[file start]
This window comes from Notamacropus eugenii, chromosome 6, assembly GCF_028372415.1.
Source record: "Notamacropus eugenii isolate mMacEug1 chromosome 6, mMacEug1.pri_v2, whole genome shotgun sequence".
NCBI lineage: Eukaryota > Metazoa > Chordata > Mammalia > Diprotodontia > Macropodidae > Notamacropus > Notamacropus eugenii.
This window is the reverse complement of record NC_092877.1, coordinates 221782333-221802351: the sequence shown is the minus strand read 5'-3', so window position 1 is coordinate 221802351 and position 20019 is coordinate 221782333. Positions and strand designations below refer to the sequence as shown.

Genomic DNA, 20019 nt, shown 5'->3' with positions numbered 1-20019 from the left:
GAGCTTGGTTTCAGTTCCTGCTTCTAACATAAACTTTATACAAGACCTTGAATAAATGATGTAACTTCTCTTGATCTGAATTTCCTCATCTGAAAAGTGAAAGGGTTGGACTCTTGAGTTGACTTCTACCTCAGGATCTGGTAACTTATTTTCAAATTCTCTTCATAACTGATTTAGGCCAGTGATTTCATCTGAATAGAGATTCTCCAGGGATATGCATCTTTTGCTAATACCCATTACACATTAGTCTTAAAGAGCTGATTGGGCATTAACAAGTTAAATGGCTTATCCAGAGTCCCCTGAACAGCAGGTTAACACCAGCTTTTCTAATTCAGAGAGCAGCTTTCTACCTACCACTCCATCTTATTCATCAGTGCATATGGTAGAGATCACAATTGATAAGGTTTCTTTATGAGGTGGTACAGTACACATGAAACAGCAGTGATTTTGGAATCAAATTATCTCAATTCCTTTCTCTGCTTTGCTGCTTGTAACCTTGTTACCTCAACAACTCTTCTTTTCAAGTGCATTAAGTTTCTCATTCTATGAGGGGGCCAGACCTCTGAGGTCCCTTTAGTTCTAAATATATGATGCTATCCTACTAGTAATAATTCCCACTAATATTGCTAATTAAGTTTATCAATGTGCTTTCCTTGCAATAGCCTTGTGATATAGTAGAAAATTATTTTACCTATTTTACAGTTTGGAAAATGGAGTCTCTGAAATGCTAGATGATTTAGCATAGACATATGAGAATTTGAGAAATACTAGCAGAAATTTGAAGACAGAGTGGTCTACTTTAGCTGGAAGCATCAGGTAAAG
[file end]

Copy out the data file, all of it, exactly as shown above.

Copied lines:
This window comes from Notamacropus eugenii, chromosome 6, assembly GCF_028372415.1.
Source record: "Notamacropus eugenii isolate mMacEug1 chromosome 6, mMacEug1.pri_v2, whole genome shotgun sequence".
NCBI lineage: Eukaryota > Metazoa > Chordata > Mammalia > Diprotodontia > Macropodidae > Notamacropus > Notamacropus eugenii.
This window is the reverse complement of record NC_092877.1, coordinates 221782333-221802351: the sequence shown is the minus strand read 5'-3', so window position 1 is coordinate 221802351 and position 20019 is coordinate 221782333. Positions and strand designations below refer to the sequence as shown.

Genomic DNA, 20019 nt, shown 5'->3' with positions numbered 1-20019 from the left:
GAGCTTGGTTTCAGTTCCTGCTTCTAACATAAACTTTATACAAGACCTTGAATAAATGATGTAACTTCTCTTGATCTGAATTTCCTCATCTGAAAAGTGAAAGGGTTGGACTCTTGAGTTGACTTCTACCTCAGGATCTGGTAACTTATTTTCAAATTCTCTTCATAACTGATTTAGGCCAGTGATTTCATCTGAATAGAGATTCTCCAGGGATATGCATCTTTTGCTAATACCCATTACACATTAGTCTTAAAGAGCTGATTGGGCATTAACAAGTTAAATGGCTTATCCAGAGTCCCCTGAACAGCAGGTTAACACCAGCTTTTCTAATTCAGAGAGCAGCTTTCTACCTACCACTCCATCTTATTCATCAGTGCATATGGTAGAGATCACAATTGATAAGGTTTCTTTATGAGGTGGTACAGTACACATGAAACAGCAGTGATTTTGGAATCAAATTATCTCAATTCCTTTCTCTGCTTTGCTGCTTGTAACCTTGTTACCTCAACAACTCTTCTTTTCAAGTGCATTAAGTTTCTCATTCTATGAGGGGGCCAGACCTCTGAGGTCCCTTTAGTTCTAAATATATGATGCTATCCTACTAGTAATAATTCCCACTAATATTGCTAATTAAGTTTATCAATGTGCTTTCCTTGCAATAGCCTTGTGATATAGTAGAAAATTATTTTACCTATTTTACAGTTTGGAAAATGGAGTCTCTGAAATGCTAGATGATTTAGCATAGACATATGAGAATTTGAGAAATACTAGCAGAAATTTGAAGACAGAGTGGTCTACTTTAGCTGGAAGCATCAGGTAAAG